Thoughts On My Journey Through Sobriety

By Gary Walden

As of this writing, I have 212 days clean and sober. I wake each day and thank my Higher Power for another chance to help a fellow inmate who may be struggling with a drug or alcohol addiction. This may not sound like a lot of ‘clean time’ to some who may be reading this, but to me each day is a new journey into uncharted territory.

Someone once observed that to gauge how well you are doing in controlling your own life, pay attention to how many ‘managers’ you have: Wardens or lawyers, probation officers and police, health professionals and counselors. If you have an abundance of unsolicited ‘managers’ in your life, perhaps it's time to do some critical analysis of where your life is heading.  Image courtesy stagevu.com

I recently performed a ‘searching and fearless’ inventory and realized what the last three years of drug and alcohol abuse cost me financially, personally, and spiritually.

Included in this inventory were my dream house, 401k and pension funds, a professional engineering position, a thirty-three year marriage, a twenty plus year career in the Air Force, and being invited to not come back to my church of twenty-eight years.

Along with those expenses, I made sure to personally purchase a lot of expensive ‘bling’ for the local crack dealer, and made sure several liquor stores ended up making a profit. This certainly was not a fair trade.

My last four months of freedom saw me drain the last of my bank account to buy crack. Four days after Christmas last year I consumed so much vodka that I had an accident in my apartment and spent nine days in the hospital on the stroke ward with a brain-bleed.

After being in FCI-Petersburg, a medium security federal prison, for about two months, the drug and alcohol haze lifted and I began to take an interest in life again. I was fortunate to be housed with the central inmate figure in the AA/NA program at this institution. ‘Mike P.’ was instrumental in getting the AA/NA meeting broken up into two separate groups which were of a more manageable size than the one super-group. He invited me to join the group which meets on Tuesday nights.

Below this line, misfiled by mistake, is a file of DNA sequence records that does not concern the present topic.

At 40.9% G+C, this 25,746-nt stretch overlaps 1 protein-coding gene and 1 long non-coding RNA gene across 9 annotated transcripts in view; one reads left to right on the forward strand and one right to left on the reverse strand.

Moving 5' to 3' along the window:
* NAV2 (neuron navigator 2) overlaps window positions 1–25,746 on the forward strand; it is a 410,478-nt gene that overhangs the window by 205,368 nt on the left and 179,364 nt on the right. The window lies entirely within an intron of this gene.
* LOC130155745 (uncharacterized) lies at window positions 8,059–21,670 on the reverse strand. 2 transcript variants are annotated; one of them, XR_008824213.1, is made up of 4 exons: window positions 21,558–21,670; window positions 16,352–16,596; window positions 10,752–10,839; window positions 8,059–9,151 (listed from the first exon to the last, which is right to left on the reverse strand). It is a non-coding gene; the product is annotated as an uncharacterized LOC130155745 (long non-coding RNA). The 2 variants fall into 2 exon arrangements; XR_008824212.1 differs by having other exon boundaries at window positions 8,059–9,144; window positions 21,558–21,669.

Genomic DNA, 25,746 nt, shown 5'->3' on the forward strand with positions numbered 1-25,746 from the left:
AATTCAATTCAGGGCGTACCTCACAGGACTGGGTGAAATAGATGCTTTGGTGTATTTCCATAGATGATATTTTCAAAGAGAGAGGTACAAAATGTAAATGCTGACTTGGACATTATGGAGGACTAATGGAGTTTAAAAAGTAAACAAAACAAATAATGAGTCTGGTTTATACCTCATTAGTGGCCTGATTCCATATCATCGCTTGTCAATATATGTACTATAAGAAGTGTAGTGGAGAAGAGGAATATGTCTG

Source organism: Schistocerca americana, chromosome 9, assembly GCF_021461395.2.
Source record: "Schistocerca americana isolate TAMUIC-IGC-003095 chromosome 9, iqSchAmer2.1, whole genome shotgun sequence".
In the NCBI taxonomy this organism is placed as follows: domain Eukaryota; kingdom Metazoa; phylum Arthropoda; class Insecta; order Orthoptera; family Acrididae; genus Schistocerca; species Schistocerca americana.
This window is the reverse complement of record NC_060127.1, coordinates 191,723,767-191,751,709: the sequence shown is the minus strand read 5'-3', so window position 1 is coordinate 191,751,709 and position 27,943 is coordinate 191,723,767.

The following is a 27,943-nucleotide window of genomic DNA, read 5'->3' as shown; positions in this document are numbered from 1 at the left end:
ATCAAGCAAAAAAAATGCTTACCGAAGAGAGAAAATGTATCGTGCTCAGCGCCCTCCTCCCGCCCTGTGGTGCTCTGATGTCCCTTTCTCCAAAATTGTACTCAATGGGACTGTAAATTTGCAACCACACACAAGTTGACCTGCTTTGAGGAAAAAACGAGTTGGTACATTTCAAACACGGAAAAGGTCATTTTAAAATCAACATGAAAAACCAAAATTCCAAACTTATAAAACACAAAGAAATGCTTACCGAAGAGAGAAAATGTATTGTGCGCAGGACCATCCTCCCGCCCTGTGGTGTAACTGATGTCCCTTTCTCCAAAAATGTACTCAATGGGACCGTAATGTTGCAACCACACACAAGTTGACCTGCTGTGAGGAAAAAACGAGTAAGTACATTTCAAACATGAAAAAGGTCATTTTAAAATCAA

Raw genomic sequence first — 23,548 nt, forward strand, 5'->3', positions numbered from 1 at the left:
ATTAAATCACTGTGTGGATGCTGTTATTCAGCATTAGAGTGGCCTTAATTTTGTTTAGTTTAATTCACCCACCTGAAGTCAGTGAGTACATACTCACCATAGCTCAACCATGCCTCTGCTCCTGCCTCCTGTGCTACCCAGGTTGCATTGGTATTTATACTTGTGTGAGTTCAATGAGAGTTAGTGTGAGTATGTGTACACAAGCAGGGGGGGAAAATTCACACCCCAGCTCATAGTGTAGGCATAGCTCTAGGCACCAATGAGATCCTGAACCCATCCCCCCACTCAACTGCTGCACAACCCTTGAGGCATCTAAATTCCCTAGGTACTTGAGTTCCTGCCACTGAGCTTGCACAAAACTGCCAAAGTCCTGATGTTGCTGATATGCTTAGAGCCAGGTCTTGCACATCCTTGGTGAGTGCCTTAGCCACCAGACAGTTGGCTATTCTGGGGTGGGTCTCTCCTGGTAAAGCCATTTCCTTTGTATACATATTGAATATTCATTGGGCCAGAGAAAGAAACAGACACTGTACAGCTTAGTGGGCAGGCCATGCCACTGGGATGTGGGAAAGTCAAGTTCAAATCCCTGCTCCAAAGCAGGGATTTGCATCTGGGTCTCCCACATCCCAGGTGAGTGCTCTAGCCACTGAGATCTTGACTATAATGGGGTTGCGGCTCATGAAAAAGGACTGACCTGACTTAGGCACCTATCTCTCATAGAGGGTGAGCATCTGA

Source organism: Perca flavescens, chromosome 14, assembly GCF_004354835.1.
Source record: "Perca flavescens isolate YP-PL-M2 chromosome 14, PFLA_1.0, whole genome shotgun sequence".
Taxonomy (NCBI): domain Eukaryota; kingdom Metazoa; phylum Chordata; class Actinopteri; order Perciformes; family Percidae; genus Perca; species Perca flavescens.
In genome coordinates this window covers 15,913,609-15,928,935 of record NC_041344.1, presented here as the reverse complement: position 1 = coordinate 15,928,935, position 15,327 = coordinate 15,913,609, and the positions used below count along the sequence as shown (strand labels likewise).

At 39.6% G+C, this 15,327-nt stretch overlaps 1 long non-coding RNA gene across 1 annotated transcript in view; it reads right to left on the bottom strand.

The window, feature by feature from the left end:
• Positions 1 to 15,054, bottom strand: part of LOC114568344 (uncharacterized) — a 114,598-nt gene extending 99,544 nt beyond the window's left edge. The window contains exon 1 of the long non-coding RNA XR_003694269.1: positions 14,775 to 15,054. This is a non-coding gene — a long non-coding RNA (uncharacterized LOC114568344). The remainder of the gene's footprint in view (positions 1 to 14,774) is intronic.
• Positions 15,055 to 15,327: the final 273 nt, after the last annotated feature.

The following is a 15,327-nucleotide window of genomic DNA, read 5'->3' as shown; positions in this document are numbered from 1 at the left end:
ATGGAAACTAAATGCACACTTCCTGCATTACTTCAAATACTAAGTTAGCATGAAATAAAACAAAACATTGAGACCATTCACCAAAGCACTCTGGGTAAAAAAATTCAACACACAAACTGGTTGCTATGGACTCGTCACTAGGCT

Through the fellowship of AA/NA, I've learned a lot about myself and about the disease of addiction. I had an especially hard time admitting that I was powerless over alcohol, and that my life had become unmanageable. Men particularly have a difficult time admitting to being powerless over anything.

Since coming to AA/NA and speaking with the men, listening to their experience, strength, and hope, I have discovered a wonderful thing: I'm just as human as anyone else. There is no shame or stigma associated with being stricken with a disease. No one with diabetes or heart disease cowers through life thinking of themselves as weak or unworthy of love or acceptance. It has only been through education and awareness that society in general, and physical and mental health professionals in particular, have accepted the disease of addiction and its treatment.

Alcoholics Anonymous and Narcotics Anonymous have a proven program that works. It's not magic. It's a lot of hard work and self-discovery. It's apologizing and making amends where possible. It's embracing a fellowship of other people who suffer from the same disease. It's a place you can go "when you1re sick and tired of being sick and tired."

One day I'll be free of these walls and bars and fences. The drug dealers and bars and nightclubs are still open for business, last I heard. But if I can help just one other person break free of their addiction, maybe, just maybe, my time here will have counted for something.

"Yesterday is history. Tomorrow's a mystery. Today is a gift. That's why they call it the present."

I still have lots of things left that I can lose: family relationships, my health, etc. But, because of AA and NA, I'm putting together some tools for dealing with life after prison. Certainly there are other, more formal programs in the Federal Bureau of Prisons for dealing with drug and alcohol addiction. But AA and NA are a fellowship, a group of concerned men with a common purpose: to help the alcoholic and addict who still suffers.